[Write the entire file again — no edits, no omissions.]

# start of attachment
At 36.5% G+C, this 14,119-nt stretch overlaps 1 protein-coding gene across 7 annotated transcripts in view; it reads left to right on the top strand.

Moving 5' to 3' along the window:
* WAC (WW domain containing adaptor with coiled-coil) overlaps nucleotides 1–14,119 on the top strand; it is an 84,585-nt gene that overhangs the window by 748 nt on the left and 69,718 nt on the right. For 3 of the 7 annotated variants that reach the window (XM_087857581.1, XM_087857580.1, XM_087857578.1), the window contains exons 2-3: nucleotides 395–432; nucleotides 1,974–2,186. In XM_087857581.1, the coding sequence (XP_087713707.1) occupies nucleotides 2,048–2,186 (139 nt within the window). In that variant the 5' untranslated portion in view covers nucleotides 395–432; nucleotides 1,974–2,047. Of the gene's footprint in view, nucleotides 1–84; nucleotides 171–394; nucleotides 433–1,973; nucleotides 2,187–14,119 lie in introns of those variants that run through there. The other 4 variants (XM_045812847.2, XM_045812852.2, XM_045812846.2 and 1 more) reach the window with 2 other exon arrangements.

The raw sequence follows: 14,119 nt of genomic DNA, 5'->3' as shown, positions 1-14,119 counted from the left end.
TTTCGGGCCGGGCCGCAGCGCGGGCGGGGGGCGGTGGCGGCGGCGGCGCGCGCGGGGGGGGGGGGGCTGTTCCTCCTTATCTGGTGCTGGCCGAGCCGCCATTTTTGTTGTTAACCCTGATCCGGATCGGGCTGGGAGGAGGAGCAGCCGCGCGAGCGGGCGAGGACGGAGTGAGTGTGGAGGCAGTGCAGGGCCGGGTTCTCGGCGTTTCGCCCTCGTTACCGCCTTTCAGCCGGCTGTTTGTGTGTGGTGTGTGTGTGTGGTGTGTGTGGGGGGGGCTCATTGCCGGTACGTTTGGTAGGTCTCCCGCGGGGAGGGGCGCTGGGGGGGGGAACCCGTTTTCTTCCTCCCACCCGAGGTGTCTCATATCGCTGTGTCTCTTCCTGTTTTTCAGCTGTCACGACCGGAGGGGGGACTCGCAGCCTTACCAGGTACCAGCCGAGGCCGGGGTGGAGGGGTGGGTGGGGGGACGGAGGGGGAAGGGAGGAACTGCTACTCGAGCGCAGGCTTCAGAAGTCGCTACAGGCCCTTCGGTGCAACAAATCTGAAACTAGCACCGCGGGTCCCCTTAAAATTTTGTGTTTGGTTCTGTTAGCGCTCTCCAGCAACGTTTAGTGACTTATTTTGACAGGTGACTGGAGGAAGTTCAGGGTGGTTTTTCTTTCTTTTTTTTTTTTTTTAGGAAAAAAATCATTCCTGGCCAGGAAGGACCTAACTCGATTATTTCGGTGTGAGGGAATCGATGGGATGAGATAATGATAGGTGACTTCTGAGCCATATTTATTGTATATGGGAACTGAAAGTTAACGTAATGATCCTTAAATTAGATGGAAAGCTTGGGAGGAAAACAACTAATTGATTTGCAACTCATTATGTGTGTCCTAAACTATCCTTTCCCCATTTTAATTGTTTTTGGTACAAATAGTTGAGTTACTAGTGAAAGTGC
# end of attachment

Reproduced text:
At 36.5% G+C, this 14,119-nt stretch overlaps 1 protein-coding gene across 7 annotated transcripts in view; it reads left to right on the top strand.

Moving 5' to 3' along the window:
* WAC (WW domain containing adaptor with coiled-coil) overlaps nucleotides 1–14,119 on the top strand; it is an 84,585-nt gene that overhangs the window by 748 nt on the left and 69,718 nt on the right. For 3 of the 7 annotated variants that reach the window (XM_087857581.1, XM_087857580.1, XM_087857578.1), the window contains exons 2-3: nucleotides 395–432; nucleotides 1,974–2,186. In XM_087857581.1, the coding sequence (XP_087713707.1) occupies nucleotides 2,048–2,186 (139 nt within the window). In that variant the 5' untranslated portion in view covers nucleotides 395–432; nucleotides 1,974–2,047. Of the gene's footprint in view, nucleotides 1–84; nucleotides 171–394; nucleotides 433–1,973; nucleotides 2,187–14,119 lie in introns of those variants that run through there. The other 4 variants (XM_045812847.2, XM_045812852.2, XM_045812846.2 and 1 more) reach the window with 2 other exon arrangements.

The raw sequence follows: 14,119 nt of genomic DNA, 5'->3' as shown, positions 1-14,119 counted from the left end.
TTTCGGGCCGGGCCGCAGCGCGGGCGGGGGGCGGTGGCGGCGGCGGCGCGCGCGGGGGGGGGGGGGCTGTTCCTCCTTATCTGGTGCTGGCCGAGCCGCCATTTTTGTTGTTAACCCTGATCCGGATCGGGCTGGGAGGAGGAGCAGCCGCGCGAGCGGGCGAGGACGGAGTGAGTGTGGAGGCAGTGCAGGGCCGGGTTCTCGGCGTTTCGCCCTCGTTACCGCCTTTCAGCCGGCTGTTTGTGTGTGGTGTGTGTGTGTGGTGTGTGTGGGGGGGGCTCATTGCCGGTACGTTTGGTAGGTCTCCCGCGGGGAGGGGCGCTGGGGGGGGGAACCCGTTTTCTTCCTCCCACCCGAGGTGTCTCATATCGCTGTGTCTCTTCCTGTTTTTCAGCTGTCACGACCGGAGGGGGGACTCGCAGCCTTACCAGGTACCAGCCGAGGCCGGGGTGGAGGGGTGGGTGGGGGGACGGAGGGGGAAGGGAGGAACTGCTACTCGAGCGCAGGCTTCAGAAGTCGCTACAGGCCCTTCGGTGCAACAAATCTGAAACTAGCACCGCGGGTCCCCTTAAAATTTTGTGTTTGGTTCTGTTAGCGCTCTCCAGCAACGTTTAGTGACTTATTTTGACAGGTGACTGGAGGAAGTTCAGGGTGGTTTTTCTTTCTTTTTTTTTTTTTTTAGGAAAAAAATCATTCCTGGCCAGGAAGGACCTAACTCGATTATTTCGGTGTGAGGGAATCGATGGGATGAGATAATGATAGGTGACTTCTGAGCCATATTTATTGTATATGGGAACTGAAAGTTAACGTAATGATCCTTAAATTAGATGGAAAGCTTGGGAGGAAAACAACTAATTGATTTGCAACTCATTATGTGTGTCCTAAACTATCCTTTCCCCATTTTAATTGTTTTTGGTACAAATAGTTGAGTTACTAGTGAAAGTGC